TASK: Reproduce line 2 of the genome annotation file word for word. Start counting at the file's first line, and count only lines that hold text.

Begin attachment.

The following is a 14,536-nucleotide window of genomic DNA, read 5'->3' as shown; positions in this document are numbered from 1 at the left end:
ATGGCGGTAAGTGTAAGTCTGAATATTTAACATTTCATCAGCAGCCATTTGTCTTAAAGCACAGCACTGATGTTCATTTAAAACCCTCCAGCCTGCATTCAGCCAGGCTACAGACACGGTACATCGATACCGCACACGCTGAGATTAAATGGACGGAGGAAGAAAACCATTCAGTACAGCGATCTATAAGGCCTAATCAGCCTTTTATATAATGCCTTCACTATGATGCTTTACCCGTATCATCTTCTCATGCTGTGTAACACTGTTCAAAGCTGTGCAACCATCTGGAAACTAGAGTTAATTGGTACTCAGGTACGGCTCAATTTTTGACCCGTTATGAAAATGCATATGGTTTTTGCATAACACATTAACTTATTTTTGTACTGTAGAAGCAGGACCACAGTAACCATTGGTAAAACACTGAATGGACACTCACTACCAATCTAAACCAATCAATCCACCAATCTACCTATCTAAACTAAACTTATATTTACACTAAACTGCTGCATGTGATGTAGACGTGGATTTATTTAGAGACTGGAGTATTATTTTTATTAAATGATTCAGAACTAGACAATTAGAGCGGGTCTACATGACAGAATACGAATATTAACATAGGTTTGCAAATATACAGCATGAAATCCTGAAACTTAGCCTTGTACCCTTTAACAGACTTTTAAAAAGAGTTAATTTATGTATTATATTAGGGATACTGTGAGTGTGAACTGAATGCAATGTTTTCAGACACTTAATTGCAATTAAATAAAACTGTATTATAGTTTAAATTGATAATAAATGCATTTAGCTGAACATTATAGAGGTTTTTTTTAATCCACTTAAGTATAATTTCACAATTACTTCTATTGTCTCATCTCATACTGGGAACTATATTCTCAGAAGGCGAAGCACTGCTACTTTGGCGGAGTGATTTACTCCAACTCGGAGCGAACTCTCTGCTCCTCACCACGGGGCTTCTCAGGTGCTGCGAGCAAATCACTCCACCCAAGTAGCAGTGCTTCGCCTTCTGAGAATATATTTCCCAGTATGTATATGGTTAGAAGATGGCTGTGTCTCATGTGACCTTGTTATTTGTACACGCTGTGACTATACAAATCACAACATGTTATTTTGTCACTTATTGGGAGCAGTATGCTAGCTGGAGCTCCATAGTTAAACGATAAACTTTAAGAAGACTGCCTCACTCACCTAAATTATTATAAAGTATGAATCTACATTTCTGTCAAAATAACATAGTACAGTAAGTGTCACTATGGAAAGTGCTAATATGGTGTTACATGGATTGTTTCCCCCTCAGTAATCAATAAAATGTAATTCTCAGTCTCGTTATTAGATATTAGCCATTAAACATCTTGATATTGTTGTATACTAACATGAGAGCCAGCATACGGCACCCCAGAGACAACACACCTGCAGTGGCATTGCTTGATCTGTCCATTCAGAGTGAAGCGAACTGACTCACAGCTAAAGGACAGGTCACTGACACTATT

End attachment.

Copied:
ATGGCGGTAAGTGTAAGTCTGAATATTTAACATTTCATCAGCAGCCATTTGTCTTAAAGCACAGCACTGATGTTCATTTAAAACCCTCCAGCCTGCATTCAGCCAGGCTACAGACACGGTACATCGATACCGCACACGCTGAGATTAAATGGACGGAGGAAGAAAACCATTCAGTACAGCGATCTATAAGGCCTAATCAGCCTTTTATATAATGCCTTCACTATGATGCTTTACCCGTATCATCTTCTCATGCTGTGTAACACTGTTCAAAGCTGTGCAACCATCTGGAAACTAGAGTTAATTGGTACTCAGGTACGGCTCAATTTTTGACCCGTTATGAAAATGCATATGGTTTTTGCATAACACATTAACTTATTTTTGTACTGTAGAAGCAGGACCACAGTAACCATTGGTAAAACACTGAATGGACACTCACTACCAATCTAAACCAATCAATCCACCAATCTACCTATCTAAACTAAACTTATATTTACACTAAACTGCTGCATGTGATGTAGACGTGGATTTATTTAGAGACTGGAGTATTATTTTTATTAAATGATTCAGAACTAGACAATTAGAGCGGGTCTACATGACAGAATACGAATATTAACATAGGTTTGCAAATATACAGCATGAAATCCTGAAACTTAGCCTTGTACCCTTTAACAGACTTTTAAAAAGAGTTAATTTATGTATTATATTAGGGATACTGTGAGTGTGAACTGAATGCAATGTTTTCAGACACTTAATTGCAATTAAATAAAACTGTATTATAGTTTAAATTGATAATAAATGCATTTAGCTGAACATTATAGAGGTTTTTTTTAATCCACTTAAGTATAATTTCACAATTACTTCTATTGTCTCATCTCATACTGGGAACTATATTCTCAGAAGGCGAAGCACTGCTACTTTGGCGGAGTGATTTACTCCAACTCGGAGCGAACTCTCTGCTCCTCACCACGGGGCTTCTCAGGTGCTGCGAGCAAATCACTCCACCCAAGTAGCAGTGCTTCGCCTTCTGAGAATATATTTCCCAGTATGTATATGGTTAGAAGATGGCTGTGTCTCATGTGACCTTGTTATTTGTACACGCTGTGACTATACAAATCACAACATGTTATTTTGTCACTTATTGGGAGCAGTATGCTAGCTGGAGCTCCATAGTTAAACGATAAACTTTAAGAAGACTGCCTCACTCACCTAAATTATTATAAAGTATGAATCTACATTTCTGTCAAAATAACATAGTACAGTAAGTGTCACTATGGAAAGTGCTAATATGGTGTTACATGGATTGTTTCCCCCTCAGTAATCAATAAAATGTAATTCTCAGTCTCGTTATTAGATATTAGCCATTAAACATCTTGATATTGTTGTATACTAACATGAGAGCCAGCATACGGCACCCCAGAGACAACACACCTGCAGTGGCATTGCTTGATCTGTCCATTCAGAGTGAAGCGAACTGACTCACAGCTAAAGGACAGGTCACTGACACTATT